Starting with a resurrected version of an ancient protein that evolved a new function some 500 million years ago—a function critical to human biology today—the researchers synthesized a massive library of genetic variants and used deep mutational scanning to analyze their functions. They found more than 800 different ways that the protein could have evolved to carry out the new function as well, or better than, the one that evolved historically.

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Tyler Starr holds a vial of yeast cells engineered with a library of proteins comprising millions of possible evolutionary paths from our ancient ancestor to its modern function. (Credit: Matt Wood/U. Chicago)

The researchers showed that chance mutations early in the protein’s history played a key role in determining which ones could occur later. As a result, the specific outcome of evolution depended critically on the way a serial chain of chance events unfolded.

“By comparing what happened in history to all the other paths that could have produced the same result, we saw how idiosyncratic evolution is,” says Tyler Starr, a graduate student in biochemistry and molecular biology at the University of Chicago, who performed the paper’s experiments.

“People often assume that everything in biology is perfectly adapted for its function. We found that what evolved was just one possibility out of many that were just as good, or even better, functionally than what we happened to end up with today,” he explains.

Back through time

Over the last 15 years, Thornton, senior author on the new study and a professor in ecology and evolution and human genetics at the university, led research that pioneered “molecular time travel” using ancestral protein reconstruction.

In 2013, his team resurrected and analyzed the functions of the ancestors of a family of proteins called steroid hormone receptors, which mediate the effects of hormones like testosterone and estrogen on sexual reproduction, development, physiology, and cancer. The body’s various receptors recognize different hormones and, in turn, activate the expression of different target genes, which they accomplish by binding specifically to DNA sequences called response elements near those targets.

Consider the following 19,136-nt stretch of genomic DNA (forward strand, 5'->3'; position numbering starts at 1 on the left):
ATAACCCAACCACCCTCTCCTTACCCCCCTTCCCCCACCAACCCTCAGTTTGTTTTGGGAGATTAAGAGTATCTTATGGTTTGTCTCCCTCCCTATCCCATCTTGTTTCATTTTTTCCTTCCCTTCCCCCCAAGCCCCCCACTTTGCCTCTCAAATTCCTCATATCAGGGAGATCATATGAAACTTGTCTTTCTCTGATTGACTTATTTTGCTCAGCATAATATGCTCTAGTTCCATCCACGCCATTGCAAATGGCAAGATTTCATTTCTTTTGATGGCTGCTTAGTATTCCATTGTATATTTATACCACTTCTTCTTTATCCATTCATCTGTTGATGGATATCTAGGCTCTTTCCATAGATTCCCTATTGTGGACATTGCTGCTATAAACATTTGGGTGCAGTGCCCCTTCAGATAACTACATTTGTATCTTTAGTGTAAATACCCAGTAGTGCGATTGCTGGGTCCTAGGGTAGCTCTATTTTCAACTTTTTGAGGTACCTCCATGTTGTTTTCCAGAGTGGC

“There’s nothing special about the history that happened, except that a few chance steps brought us to this singular chance outcome.”

Thornton’s group inferred the genetic sequences of ancient receptor proteins by statistically working their way back down the tree of life from a database of hundreds of present-day receptor sequences. They synthesized genes corresponding to these ancient proteins, expressed them in the lab, and measured their functions.

They found that the ancestor of the family behaved like an estrogen receptor—recognizing only estrogens and binding to estrogen response elements—but during one specific interval of history, they evolved into a descendant group capable of recognizing other steroid hormones and binding to a new class of response elements. The researchers found that three key mutations before the emergence of vertebrate animals caused the ancestral receptor to evolve its ability to bind to the new target sequences.

Evolution pop quiz: How much do you know?

That work set the stage for the current study. Knowing precisely how evolution played out in the past, Thornton’s group asked: Was this the only evolutionary path to evolving the new function? Was it the most effective one, or the easiest to achieve? Or was it simply one of many possibilities?

Paths not taken

Starr began working on the project during his first year as a graduate student, developing the technique to assess massive numbers of variants of the ancestral receptor for their ability to bind the new response element.

First, he engineered strains of yeast in which the ancestral or new response elements drive expression of a fluorescent reporter gene. He then synthesized a library of ancestral proteins containing all possible combinations of amino acids at the four key sites in the receptor that recognize DNA—160,000 in all, comprising all possible evolutionary paths that this critical part of the protein could have followed—and introduced this library into the engineered yeast.

He sorted hundreds of millions of yeast cells by their fluorescence using a laser-driven device, and then used high-throughput sequencing to associate each receptor variant with its ability to carry out the ancestral function and the new function.

Most of the variants failed to function at all, and some maintained the ancestral function. But Starr found 828 new versions of the protein that could carry out the new function as well, or better than, the one that evolved during history. Remarkably, evolution could have accessed many of these even more easily than the historical “solution,” but it happened not to, apparently wandering around the space of possible mutations until it arrived at the version of the protein in our bodies today.